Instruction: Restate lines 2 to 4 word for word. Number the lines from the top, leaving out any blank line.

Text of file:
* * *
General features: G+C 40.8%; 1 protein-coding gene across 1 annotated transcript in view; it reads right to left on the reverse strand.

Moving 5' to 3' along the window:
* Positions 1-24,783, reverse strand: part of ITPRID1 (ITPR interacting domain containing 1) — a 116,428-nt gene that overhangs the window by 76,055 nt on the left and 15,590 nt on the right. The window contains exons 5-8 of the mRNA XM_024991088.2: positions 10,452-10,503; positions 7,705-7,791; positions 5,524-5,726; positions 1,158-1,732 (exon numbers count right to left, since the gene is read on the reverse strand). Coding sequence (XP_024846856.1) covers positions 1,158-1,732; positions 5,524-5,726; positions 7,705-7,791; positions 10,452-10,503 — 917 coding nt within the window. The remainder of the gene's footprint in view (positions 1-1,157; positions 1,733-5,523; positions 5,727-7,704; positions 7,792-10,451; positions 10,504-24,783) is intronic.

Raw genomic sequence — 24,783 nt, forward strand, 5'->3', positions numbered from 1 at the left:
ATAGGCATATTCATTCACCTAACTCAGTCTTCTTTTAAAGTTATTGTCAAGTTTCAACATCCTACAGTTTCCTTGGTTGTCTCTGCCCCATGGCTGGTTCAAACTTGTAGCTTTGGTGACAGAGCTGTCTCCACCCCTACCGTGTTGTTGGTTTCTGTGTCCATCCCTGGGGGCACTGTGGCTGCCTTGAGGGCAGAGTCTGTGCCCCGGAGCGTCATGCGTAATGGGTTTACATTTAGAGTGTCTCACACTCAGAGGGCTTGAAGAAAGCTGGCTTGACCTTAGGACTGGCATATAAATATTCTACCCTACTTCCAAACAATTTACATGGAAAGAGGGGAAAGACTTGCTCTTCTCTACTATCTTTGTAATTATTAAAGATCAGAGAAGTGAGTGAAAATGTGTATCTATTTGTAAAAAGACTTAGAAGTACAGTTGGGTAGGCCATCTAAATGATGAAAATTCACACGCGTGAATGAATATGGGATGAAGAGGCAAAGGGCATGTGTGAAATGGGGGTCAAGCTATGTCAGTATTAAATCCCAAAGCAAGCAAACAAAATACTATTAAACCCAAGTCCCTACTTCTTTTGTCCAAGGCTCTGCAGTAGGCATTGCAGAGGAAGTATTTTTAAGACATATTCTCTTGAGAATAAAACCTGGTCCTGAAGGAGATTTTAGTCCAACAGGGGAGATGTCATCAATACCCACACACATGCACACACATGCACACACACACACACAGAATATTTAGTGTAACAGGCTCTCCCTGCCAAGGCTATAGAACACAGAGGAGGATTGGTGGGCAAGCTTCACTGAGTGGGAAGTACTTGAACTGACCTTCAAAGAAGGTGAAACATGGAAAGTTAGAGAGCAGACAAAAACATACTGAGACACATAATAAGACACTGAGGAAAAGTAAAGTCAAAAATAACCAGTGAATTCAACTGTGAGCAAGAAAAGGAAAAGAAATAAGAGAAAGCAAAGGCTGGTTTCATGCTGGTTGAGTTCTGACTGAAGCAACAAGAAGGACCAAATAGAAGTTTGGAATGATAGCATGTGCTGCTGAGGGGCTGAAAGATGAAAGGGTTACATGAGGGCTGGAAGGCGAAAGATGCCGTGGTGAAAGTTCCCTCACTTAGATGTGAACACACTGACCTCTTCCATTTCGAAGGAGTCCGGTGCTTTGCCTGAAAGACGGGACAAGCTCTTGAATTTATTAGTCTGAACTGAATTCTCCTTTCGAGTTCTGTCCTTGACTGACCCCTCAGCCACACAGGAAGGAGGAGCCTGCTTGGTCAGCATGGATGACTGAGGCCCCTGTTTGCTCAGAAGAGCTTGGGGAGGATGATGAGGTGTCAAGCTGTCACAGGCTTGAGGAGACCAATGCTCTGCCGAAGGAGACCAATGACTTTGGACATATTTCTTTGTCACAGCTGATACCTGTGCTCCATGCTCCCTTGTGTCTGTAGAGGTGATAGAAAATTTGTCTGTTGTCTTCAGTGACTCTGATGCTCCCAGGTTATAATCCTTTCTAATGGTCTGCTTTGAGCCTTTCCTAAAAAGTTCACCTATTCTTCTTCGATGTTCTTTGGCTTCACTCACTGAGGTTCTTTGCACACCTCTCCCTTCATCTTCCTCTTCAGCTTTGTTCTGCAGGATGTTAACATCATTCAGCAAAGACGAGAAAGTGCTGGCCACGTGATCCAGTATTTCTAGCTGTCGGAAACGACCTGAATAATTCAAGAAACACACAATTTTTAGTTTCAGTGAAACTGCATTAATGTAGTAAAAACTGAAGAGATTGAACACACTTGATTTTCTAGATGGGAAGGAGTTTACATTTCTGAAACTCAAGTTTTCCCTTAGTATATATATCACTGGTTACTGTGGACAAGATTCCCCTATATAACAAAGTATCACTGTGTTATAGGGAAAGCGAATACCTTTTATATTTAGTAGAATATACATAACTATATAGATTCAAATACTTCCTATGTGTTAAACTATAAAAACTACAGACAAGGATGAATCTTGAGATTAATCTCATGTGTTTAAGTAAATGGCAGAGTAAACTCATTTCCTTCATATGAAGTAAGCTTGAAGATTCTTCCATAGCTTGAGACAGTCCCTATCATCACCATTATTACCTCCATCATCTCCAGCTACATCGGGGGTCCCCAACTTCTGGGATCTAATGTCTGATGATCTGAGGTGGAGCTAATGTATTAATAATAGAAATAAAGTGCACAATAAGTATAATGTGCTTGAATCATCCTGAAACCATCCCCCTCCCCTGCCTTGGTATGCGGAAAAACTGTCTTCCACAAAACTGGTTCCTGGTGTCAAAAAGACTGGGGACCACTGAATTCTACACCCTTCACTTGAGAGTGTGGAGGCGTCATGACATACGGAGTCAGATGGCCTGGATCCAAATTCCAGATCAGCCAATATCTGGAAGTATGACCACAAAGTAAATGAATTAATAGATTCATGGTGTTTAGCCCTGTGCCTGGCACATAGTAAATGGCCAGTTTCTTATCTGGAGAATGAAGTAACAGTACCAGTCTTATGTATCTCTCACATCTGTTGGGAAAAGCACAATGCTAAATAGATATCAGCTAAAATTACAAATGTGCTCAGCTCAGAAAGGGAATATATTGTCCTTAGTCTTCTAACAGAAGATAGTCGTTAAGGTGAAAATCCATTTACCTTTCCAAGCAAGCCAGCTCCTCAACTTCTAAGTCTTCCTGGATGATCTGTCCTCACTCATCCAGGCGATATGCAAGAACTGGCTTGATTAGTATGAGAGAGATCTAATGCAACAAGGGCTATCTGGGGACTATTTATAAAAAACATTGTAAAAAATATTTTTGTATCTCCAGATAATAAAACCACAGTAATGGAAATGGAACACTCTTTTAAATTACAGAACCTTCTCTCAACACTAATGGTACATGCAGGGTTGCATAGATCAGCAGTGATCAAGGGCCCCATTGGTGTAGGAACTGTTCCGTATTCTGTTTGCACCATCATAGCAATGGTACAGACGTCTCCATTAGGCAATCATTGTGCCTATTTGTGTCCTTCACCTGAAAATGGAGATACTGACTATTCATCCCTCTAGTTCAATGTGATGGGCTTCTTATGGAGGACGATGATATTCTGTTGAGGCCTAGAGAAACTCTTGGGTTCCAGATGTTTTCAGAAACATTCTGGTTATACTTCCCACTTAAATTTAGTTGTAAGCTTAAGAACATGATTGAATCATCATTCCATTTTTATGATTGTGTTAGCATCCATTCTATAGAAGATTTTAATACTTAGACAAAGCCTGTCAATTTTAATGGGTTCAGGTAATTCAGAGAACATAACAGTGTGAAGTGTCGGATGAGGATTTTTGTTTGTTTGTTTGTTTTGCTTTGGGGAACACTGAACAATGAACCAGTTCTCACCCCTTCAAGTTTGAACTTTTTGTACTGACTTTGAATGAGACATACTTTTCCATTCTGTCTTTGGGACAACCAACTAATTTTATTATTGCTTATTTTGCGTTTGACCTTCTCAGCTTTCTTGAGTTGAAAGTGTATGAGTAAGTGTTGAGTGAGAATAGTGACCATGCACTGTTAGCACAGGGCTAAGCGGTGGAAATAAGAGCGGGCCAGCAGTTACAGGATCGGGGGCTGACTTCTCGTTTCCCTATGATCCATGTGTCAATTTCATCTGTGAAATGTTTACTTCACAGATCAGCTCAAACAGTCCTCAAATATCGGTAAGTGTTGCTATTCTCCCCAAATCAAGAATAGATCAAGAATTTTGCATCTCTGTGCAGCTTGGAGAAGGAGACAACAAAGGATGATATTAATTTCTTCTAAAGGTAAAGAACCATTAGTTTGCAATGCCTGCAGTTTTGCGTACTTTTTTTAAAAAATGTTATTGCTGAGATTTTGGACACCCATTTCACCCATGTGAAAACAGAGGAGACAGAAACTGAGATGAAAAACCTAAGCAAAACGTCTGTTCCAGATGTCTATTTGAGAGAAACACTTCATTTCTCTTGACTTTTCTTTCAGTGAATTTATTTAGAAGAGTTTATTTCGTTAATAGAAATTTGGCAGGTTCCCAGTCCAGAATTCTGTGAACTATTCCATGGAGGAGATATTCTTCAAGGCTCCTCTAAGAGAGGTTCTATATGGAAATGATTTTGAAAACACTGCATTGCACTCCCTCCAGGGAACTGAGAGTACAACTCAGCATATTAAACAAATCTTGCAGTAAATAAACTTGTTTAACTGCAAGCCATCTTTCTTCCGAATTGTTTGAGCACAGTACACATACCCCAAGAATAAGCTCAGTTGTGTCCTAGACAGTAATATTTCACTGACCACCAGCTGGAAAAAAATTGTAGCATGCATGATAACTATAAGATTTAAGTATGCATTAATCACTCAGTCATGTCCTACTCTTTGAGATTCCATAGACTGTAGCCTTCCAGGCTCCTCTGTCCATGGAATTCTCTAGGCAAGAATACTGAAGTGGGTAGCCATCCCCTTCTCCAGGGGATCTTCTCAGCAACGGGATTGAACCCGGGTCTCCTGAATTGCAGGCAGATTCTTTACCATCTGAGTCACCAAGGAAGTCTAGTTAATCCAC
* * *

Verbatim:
Moving 5' to 3' along the window:
* Positions 1-24,783, reverse strand: part of ITPRID1 (ITPR interacting domain containing 1) — a 116,428-nt gene that overhangs the window by 76,055 nt on the left and 15,590 nt on the right. The window contains exons 5-8 of the mRNA XM_024991088.2: positions 10,452-10,503; positions 7,705-7,791; positions 5,524-5,726; positions 1,158-1,732 (exon numbers count right to left, since the gene is read on the reverse strand). Coding sequence (XP_024846856.1) covers positions 1,158-1,732; positions 5,524-5,726; positions 7,705-7,791; positions 10,452-10,503 — 917 coding nt within the window. The remainder of the gene's footprint in view (positions 1-1,157; positions 1,733-5,523; positions 5,727-7,704; positions 7,792-10,451; positions 10,504-24,783) is intronic.

Raw genomic sequence — 24,783 nt, forward strand, 5'->3', positions numbered from 1 at the left: